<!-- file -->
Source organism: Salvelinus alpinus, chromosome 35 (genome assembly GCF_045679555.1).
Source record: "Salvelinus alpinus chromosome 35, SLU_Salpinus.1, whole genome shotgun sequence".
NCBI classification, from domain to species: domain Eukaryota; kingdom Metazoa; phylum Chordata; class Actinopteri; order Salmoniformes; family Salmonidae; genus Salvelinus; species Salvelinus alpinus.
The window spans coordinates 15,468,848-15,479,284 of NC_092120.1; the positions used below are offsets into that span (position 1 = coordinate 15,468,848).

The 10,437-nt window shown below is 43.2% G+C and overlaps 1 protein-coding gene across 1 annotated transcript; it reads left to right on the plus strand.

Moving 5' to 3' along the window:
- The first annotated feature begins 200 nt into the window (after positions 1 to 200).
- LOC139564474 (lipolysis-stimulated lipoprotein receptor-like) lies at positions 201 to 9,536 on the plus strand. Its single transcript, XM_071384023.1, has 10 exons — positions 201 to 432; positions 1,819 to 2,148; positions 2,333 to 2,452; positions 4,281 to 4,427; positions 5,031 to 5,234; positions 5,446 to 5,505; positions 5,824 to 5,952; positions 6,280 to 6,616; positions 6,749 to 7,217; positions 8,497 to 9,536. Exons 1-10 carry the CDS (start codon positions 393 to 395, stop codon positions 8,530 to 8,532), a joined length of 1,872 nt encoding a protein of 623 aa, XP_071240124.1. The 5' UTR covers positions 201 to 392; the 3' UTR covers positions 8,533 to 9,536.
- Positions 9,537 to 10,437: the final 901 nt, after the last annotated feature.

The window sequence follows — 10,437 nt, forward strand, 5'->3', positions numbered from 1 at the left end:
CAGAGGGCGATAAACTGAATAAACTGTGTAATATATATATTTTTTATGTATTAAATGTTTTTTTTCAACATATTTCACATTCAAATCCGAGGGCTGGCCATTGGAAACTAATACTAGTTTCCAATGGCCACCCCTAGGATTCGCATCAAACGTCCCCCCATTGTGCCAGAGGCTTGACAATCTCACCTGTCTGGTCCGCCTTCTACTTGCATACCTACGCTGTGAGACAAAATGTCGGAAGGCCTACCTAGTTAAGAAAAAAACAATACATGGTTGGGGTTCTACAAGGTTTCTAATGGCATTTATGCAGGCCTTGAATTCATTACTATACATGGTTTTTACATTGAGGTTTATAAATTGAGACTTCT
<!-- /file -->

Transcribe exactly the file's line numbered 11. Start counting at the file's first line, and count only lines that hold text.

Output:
CAGAGGGCGATAAACTGAATAAACTGTGTAATATATATATTTTTTATGTATTAAATGTTTTTTTTCAACATATTTCACATTCAAATCCGAGGGCTGGCCATTGGAAACTAATACTAGTTTCCAATGGCCACCCCTAGGATTCGCATCAAACGTCCCCCCATTGTGCCAGAGGCTTGACAATCTCACCTGTCTGGTCCGCCTTCTACTTGCATACCTACGCTGTGAGACAAAATGTCGGAAGGCCTACCTAGTTAAGAAAAAAACAATACATGGTTGGGGTTCTACAAGGTTTCTAATGGCATTTATGCAGGCCTTGAATTCATTACTATACATGGTTTTTACATTGAGGTTTATAAATTGAGACTTCT